Regulate Crypto Apps Not Blockchain Protocols: ConsenSys to UK

Regulate Crypto Apps Not Blockchain Protocols: ConsenSys to UK

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ConsenSys, the long-standing development studio for Ethereum, wants the UK government to focus on regulating applications rather than blockchain protocols directly.

The firm made the recommendation in response to a UK inquiry into decentralized finance (DeFi) and crypto activities.

In a letter published Tuesday, ConsenSys proposed a more targeted approach to regulating public blockchain applications to address potential risks. This approach will be similar to how the Web2 internet is regulated.

The firm suggested that instead of imposing artificial restrictions on blockchain infrastructure, specific activities and services could be directly regulated.

“It should be, and is more practically regulated if, the products or services that pose risk are regulated, not the purpose-agnostic open source code,” ConsenSys said.

According to the Brooklyn firm, it is important to consider how much control certain individuals or groups have over DeFi applications. If someone can access private keys or interfere with smart contracts, it can be risky. Regulations should address these concerns, while allowing for innovation and gradual decentralization.

ConsenSys added that maintaining data integrity off-chain is a challenge that should be kept in mind when designing regulations.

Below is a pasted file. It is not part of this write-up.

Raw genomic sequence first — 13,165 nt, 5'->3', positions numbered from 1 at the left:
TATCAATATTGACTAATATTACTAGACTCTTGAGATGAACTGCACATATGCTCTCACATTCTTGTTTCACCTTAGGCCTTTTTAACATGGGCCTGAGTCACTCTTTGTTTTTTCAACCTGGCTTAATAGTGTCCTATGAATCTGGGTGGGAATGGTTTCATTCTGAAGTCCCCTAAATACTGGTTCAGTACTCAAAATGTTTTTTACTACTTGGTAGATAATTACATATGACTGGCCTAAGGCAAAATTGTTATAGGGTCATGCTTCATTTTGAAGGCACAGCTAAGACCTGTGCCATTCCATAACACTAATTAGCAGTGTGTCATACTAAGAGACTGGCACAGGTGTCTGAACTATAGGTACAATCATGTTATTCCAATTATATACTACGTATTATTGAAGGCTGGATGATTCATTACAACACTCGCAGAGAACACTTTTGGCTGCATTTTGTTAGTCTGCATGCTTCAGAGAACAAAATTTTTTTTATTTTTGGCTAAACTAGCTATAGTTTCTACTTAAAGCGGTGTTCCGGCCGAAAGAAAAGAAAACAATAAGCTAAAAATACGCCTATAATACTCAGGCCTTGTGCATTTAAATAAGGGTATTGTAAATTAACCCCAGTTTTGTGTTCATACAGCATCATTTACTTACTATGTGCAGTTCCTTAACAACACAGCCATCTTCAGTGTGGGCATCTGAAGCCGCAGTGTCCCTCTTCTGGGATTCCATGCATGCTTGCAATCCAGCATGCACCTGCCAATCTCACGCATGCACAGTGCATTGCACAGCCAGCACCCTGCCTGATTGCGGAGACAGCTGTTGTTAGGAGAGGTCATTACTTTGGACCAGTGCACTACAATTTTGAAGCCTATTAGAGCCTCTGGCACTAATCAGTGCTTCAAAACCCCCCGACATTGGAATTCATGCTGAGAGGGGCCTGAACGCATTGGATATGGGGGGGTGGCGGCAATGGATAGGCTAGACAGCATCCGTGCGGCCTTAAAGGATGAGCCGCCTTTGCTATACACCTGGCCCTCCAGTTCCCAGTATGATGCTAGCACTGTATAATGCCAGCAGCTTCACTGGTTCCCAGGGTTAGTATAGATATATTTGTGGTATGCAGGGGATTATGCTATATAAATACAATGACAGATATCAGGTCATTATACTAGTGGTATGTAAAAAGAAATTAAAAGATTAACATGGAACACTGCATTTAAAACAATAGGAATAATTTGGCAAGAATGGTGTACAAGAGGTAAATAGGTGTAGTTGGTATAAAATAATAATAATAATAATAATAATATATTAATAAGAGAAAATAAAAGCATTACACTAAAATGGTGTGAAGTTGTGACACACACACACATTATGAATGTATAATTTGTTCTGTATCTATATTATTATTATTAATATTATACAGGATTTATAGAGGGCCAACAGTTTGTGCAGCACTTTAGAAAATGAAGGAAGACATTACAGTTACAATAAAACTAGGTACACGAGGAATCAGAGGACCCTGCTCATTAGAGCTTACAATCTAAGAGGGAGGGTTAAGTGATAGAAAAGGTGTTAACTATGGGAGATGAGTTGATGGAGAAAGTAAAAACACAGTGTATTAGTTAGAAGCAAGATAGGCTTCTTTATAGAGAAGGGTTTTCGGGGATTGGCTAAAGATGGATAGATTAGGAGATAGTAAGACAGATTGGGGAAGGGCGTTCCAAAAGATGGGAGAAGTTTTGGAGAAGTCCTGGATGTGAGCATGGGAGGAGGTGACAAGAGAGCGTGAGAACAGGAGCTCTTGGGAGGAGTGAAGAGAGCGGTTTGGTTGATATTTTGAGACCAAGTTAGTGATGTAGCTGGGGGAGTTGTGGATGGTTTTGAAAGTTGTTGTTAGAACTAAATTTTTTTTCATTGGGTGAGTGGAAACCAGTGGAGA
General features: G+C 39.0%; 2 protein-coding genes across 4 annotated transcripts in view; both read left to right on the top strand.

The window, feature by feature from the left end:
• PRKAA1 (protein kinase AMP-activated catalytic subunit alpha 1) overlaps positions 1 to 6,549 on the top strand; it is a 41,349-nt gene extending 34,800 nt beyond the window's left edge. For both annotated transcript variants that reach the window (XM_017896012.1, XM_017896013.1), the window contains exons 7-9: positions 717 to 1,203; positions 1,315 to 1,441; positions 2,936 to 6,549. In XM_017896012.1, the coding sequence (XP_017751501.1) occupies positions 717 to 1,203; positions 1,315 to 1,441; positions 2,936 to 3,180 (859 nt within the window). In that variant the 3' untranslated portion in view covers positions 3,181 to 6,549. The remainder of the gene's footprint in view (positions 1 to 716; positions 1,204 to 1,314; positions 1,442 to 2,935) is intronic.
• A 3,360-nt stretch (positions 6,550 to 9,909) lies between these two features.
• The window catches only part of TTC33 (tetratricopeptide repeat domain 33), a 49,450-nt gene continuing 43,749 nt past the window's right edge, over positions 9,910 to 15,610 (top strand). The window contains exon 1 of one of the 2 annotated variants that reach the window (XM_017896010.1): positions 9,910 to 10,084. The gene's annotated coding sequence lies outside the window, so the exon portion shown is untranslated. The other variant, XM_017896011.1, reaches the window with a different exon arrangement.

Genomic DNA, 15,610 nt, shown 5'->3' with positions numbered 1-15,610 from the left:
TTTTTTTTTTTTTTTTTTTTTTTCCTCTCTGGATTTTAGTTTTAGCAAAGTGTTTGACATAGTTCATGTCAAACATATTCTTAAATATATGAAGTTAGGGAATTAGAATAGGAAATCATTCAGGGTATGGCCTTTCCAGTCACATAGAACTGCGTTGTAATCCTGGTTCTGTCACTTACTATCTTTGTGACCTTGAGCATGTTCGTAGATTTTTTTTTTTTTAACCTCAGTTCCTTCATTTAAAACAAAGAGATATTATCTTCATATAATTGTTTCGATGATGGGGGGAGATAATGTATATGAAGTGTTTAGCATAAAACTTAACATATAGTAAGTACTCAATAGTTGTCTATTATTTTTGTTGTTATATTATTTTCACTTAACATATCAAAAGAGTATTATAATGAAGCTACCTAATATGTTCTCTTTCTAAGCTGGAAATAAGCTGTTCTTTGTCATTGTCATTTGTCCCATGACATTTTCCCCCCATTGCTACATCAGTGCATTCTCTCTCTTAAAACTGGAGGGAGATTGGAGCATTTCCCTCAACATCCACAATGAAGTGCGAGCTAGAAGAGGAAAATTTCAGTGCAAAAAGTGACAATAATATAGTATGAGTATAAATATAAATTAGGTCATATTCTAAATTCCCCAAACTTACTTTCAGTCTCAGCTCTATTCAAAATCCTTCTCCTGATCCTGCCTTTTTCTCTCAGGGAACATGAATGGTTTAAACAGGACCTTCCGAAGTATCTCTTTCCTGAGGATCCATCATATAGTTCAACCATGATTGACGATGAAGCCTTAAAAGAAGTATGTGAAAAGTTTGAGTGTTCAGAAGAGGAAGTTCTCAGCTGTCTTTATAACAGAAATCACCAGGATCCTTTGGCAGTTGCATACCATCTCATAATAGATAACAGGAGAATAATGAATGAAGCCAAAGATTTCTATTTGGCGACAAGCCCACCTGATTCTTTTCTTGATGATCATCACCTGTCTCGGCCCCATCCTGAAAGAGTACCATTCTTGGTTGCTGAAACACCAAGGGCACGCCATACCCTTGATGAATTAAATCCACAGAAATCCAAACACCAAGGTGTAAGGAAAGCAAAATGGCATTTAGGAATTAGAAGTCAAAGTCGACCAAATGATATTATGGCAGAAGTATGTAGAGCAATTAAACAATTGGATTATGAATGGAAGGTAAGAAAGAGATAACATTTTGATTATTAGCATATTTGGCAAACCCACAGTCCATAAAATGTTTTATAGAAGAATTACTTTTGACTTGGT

While data on the blockchain can be verified, external data from the real world or added through oracles lacks the same security.

ConsenSys joins the UK crypto chorus

Another challenge is determining the size of the UK market for DeFi. Since protocols are available globally, it is difficult to measure the true extent of a particular country’s involvement in a specific protocol, or even DeFi as a whole.

But metrics like the number of UK-based Web3 developers and the use of unhosted wallets (read: self-storage wallets) in specific regions can provide insight into how individuals in the country are involved in DeFi, the letter said.

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The UK Treasury has already received a number of responses from other prominent members of the crypto community, including a16z, Polygon Labs, Circle and Binance.

The government will review feedback received and use it to shape its regulatory response. If they decide to go ahead, they will issue further consultations on specific rules in conjunction with the UK authorities.

Andrew Griffith, a financial secretary for the UK Treasury, said in an interview in April that crypto regulations will be nailed down in the next year or so.


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